Dawn of Justice is going to see Henry Cavill and Ben Affleck lock horns as the two greatest superheroes of the DC universe, provided you don’t ask Green lantern: he’s still a bit surly since his movie flopped and his reboot’s not for a few years…hopefully he sobers up by then. Sorry, went off on a tangent there. This will be the first time we see the two on screen together. The closest we’vecome on the big screen was in Batman & Robin with Goerge Clooney’s off the cuff remark “This is why superman works alone”. Cute, right?
Now that production is done we can hopefully expect a trailer or at least a teaser to dropping early next year, or maybe earlier depending on what other movie release it’s attached to (there’s a rumour circling The Hobbit: The Battle of the Five Armies so keep your eyes peeled).
This movie’s going to be the ground floor of a very tall building, so it’s gonna be a real thrill to see some more tidbits emerge from this project.
Who do you think’s gonna win?
It goes without saying that everyone got a serious kick out of the news that Suicide Squad had a confirmed cast. The two biggest surprises to come out of it were the affirmation of Jared Leto as The Joker, and Will Smith‘s name being tossed into the mix as Deadshot. There’s no denying that a superhero team-up is a crowd-pleaser, especially since Guardians of the Galaxy proved that we don’t need to know the team members to fall in love with them. Add the fact that these are all villains, including Harley Quinn and The Joker!? How could we not get excited?
But now that we’ve had a few hours to calm down and all the glitzy dust has settled, maybe we should take a moment to think about how reliable a line-up of actors DC has put together for us.
First, we’ve got Will Smith. One of the most successful, well-known actors around. It might be argued that Smith has gone a little off the deep-end recently and might be looking to change his image with a DC picture. That might be true, except for the fact that he doesn’t need to change his image. Men in Black 3 grossed $624 million worldwide. 70% on Rotten Tomatoes. Positive responses from critics. Granted, After Earth was mostly a write-off and Focus looks just plain dull, but so what? Clearly the man can still make what he wants and be a hit. Not to mention the fact that he could potentially come back for Independence Day 2 and already has a serious drama in the works with Concussion, an exploration of head trauma in the NFL, due out in 2016. So why Suicide Squad?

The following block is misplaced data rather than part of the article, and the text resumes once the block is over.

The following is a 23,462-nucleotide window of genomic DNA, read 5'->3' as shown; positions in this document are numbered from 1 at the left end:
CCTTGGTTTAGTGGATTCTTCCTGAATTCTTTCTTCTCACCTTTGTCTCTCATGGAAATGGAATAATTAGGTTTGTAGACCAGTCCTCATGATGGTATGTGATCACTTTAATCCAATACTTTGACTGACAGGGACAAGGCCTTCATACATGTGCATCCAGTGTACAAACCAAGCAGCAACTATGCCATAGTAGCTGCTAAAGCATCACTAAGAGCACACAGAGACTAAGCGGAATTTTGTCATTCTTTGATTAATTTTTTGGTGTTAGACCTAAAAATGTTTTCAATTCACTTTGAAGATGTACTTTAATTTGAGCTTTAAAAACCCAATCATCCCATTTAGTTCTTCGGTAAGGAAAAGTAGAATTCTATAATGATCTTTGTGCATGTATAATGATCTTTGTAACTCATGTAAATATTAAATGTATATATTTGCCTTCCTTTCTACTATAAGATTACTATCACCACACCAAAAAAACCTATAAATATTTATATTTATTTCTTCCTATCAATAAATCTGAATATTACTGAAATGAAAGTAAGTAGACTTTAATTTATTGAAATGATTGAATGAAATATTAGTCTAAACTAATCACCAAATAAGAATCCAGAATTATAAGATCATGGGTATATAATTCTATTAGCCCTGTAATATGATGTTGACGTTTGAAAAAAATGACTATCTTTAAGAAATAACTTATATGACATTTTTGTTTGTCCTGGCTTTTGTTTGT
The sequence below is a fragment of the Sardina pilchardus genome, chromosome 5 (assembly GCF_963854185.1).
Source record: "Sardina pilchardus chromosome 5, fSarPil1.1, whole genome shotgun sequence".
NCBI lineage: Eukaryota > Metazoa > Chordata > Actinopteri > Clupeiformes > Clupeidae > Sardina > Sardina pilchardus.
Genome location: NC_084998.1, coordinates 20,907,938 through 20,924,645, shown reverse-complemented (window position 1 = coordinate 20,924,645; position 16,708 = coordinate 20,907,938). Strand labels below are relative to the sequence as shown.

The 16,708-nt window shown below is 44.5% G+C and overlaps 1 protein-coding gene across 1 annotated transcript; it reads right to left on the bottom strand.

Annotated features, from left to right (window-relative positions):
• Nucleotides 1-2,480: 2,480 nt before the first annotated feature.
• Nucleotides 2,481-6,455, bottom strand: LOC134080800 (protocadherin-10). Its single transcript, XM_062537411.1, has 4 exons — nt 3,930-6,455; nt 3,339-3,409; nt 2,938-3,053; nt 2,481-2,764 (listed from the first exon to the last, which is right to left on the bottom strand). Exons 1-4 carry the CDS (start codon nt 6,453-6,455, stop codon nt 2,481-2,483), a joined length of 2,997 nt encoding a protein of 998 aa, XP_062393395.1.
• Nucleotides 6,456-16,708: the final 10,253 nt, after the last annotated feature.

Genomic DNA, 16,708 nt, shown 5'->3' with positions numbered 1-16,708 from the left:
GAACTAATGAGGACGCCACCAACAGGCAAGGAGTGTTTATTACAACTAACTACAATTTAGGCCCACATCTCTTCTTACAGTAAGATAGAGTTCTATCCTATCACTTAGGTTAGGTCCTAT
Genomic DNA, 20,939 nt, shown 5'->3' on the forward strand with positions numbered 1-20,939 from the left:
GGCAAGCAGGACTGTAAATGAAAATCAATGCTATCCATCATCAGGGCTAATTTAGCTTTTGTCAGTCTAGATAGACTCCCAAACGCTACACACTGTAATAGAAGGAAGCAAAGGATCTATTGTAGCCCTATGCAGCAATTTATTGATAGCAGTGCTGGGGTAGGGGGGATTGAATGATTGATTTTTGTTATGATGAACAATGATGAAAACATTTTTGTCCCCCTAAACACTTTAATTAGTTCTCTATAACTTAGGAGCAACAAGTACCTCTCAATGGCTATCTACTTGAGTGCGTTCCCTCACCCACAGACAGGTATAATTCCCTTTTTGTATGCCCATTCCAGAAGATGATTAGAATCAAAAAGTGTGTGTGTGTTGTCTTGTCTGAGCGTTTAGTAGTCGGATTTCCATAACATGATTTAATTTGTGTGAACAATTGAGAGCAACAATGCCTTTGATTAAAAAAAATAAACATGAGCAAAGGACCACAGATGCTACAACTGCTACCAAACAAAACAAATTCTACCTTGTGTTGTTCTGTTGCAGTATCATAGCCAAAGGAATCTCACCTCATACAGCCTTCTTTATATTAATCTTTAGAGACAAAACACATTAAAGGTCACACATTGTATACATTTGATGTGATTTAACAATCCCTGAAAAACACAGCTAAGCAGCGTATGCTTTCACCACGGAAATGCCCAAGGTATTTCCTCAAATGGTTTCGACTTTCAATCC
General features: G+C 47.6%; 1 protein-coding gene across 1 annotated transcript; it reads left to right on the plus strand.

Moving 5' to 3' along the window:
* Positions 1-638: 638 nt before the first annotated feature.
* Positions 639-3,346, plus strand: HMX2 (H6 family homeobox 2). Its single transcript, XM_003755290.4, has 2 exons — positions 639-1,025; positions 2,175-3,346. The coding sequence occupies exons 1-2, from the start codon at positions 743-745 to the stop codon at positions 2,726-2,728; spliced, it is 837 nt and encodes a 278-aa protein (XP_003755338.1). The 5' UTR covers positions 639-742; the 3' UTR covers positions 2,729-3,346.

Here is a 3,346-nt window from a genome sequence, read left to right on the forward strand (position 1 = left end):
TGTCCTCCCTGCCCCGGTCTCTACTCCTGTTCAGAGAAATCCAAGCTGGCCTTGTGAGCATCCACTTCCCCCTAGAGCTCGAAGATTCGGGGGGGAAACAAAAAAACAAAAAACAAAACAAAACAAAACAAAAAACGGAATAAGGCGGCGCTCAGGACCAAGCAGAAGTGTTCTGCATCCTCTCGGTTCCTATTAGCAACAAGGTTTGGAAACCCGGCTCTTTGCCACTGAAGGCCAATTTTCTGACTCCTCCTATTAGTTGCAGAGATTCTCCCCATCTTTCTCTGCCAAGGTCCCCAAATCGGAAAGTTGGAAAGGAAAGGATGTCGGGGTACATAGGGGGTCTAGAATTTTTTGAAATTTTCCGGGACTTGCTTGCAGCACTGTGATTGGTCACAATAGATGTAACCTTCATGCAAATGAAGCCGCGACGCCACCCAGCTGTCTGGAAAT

The obvious answer is because he likes the part and likes the script. But Smith doesn’t just have to like something and go along with it. If something doesn’t sit right with him, he’ll try and change it. Let’s not forget that he lost out to Jamie Foxx for the lead in Django Unchained because he wanted to shoot the bad guy instead of Christoph Waltz’s character. And this has got me worried. If Smith took this role, it could very well mean that the script was just the way he wanted it, or it was changed to suit him. This is all complete conjecture of course, but could still be bad news. There’s also the question of whether or not he has a contract to appear in other DC films.
But back to the other cast members. Tom Hardy is a dependable choice, given his history with DC (Dark Knight Rises) and his uncanny ability to augment his body shape seemingly at will. As for Jai Courtney, he’ll draw a modest tween audience thanks to the Divergent series if all goes well and will potentially make waves with Terminator: Genisys and add to the already considerable hype. Margot Robbie is starring in Focus alongside Smith, but her role in Wolf of Wall Street is most likely why she’s been given Harley Quinn to make her own. As for Cara Delevingne, she’s been popping her head in the door in a lot of big films recently, including Anna Karenina and the upcoming Pan. And if Aidan Gillen lands Deathstroke, he’s got his Game of Thrones gusto to call on.